The Meek will not take over much: sympathy correlates with financial problems – Study



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A new study published in the October issue of the Journal of Personality and Social Psychology reveals that nice people are more likely to experience financial problems because they do not pay enough attention to their financial well-being.

Researchers came to their conclusion after analyzing a whole series of data collected from more than 3 million participants via two online panels, a UK survey from 2013, bank data from a 2014 survey in the UK and publicly available geographic data with financial issues. The study was published on 11 October.

Officials from the Columbia Business School and the University School London School of Management used the data to learn more about the savings, debts, negotiation styles, levels of acceptance and general opinions of money from the participants.

"We were interested in understanding or having a nice and warm personality – what academics describe in personality research as pleasantness – had to do with negative financial results," said Sandra Matz, lead author of the study, in a statement to the American Psychological Association.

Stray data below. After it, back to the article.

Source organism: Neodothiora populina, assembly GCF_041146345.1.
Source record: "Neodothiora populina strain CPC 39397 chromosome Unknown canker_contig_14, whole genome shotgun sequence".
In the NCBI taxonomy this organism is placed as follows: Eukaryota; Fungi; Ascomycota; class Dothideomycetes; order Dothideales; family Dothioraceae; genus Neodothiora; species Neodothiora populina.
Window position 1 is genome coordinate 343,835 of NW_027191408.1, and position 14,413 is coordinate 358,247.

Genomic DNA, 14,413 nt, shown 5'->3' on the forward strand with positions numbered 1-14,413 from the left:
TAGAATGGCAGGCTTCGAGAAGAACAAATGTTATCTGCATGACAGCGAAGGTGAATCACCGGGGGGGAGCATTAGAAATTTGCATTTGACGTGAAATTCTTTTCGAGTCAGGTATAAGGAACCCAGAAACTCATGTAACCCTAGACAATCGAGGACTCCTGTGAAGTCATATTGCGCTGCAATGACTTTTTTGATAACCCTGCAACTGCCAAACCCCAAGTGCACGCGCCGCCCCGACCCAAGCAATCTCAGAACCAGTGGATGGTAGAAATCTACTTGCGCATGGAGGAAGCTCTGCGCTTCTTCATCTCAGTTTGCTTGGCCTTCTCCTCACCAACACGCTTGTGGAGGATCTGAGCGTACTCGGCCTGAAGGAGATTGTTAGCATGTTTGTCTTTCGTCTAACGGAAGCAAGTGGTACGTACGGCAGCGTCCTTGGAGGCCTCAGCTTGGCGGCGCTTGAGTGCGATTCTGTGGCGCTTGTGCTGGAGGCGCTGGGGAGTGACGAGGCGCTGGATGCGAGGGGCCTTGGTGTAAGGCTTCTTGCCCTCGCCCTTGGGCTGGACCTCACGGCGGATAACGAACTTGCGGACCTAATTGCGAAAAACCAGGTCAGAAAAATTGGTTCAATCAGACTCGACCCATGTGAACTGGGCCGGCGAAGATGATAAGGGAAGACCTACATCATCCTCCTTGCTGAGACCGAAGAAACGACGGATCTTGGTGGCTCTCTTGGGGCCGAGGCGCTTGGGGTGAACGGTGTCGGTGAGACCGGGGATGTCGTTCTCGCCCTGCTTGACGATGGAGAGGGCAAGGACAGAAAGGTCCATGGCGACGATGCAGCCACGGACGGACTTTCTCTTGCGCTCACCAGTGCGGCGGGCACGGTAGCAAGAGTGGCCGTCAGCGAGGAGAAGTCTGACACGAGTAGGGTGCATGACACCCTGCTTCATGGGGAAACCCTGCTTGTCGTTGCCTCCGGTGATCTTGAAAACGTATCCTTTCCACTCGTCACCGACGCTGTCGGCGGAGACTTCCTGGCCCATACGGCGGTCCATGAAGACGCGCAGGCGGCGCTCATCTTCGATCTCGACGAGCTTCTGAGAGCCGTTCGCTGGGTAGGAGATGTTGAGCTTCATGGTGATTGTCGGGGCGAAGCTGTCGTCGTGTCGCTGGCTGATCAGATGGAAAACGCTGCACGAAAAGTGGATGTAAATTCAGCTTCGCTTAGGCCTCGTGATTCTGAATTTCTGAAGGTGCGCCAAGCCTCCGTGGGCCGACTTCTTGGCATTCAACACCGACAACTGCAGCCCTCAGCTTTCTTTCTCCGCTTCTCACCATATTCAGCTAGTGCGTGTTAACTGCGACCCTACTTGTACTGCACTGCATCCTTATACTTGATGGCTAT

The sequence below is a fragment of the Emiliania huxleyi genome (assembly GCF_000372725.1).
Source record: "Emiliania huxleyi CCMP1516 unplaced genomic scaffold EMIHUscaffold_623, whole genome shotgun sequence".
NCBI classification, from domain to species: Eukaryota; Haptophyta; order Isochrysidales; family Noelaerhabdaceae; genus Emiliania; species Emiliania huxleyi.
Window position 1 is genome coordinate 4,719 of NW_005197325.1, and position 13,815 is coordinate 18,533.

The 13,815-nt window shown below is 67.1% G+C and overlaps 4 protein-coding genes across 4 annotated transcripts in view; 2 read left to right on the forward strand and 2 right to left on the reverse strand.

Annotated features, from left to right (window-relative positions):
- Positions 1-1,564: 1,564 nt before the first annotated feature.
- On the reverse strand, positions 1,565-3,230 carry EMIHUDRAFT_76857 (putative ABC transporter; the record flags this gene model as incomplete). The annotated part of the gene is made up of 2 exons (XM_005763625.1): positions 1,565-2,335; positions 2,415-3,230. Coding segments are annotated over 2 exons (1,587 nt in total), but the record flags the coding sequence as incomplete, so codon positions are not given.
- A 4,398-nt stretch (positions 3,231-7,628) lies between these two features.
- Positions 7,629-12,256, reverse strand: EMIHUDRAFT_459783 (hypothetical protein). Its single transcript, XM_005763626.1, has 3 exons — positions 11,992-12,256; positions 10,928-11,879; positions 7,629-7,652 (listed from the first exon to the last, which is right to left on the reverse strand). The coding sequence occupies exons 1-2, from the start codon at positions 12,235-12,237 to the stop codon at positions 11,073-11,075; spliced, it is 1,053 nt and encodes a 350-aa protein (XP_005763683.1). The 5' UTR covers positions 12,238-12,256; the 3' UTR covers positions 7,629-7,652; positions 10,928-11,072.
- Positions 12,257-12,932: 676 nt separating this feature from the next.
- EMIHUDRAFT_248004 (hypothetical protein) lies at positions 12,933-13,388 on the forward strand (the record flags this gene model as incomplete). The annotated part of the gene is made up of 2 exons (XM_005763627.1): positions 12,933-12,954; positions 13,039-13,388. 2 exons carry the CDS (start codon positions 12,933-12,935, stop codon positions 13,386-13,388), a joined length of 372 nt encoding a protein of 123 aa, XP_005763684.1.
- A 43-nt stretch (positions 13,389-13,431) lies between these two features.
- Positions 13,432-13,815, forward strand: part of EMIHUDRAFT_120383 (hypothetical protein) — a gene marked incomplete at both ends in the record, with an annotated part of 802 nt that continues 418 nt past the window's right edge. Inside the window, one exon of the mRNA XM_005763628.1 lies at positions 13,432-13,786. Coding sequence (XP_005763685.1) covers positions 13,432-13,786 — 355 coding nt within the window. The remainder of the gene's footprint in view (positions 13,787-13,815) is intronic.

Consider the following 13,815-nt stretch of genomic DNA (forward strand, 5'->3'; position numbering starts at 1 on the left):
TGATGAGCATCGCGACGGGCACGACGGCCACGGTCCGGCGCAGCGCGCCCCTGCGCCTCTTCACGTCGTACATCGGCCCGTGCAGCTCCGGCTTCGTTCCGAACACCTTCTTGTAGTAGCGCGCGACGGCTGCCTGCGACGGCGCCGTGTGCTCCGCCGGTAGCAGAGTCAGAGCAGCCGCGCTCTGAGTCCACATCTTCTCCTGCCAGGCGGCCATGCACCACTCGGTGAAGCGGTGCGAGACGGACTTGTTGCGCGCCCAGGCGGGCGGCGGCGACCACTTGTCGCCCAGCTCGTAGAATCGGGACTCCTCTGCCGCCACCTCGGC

"Earlier research suggested that acceptance was associated with lower credit scores and revenue, we wanted to see if that association was true for other financial indicators and, if so, better understand why nice guys seem to be the last."

Researchers have ultimately determined that individuals who are identified as "nice and warm & # 39; personalities are more likely to face money-related problems because they simply have economical financial negotiation styles and place less emphasis on money.

"We found that acceptance was associated with indicators of financial problems, including lower savings, higher debt and higher standard rates," said co-author Joe Gladstone. "This relationship seems to be driven by the fact that pleasant people simply care less about money and therefore run a greater risk of mismanagement of money."

But being nice, you do not necessarily have to be tied up for cash. Researchers noted in their findings that someone's income level played an important role in whether one is dealing with financial difficulties – which is perhaps a surprising conclusion.

"Not every pleasant person runs an equal risk of experiencing financial problems," Gladstone said. "The relationship was much stronger for people with low incomes who do not have the financial means to compensate for the adverse consequences of their pleasant personality."


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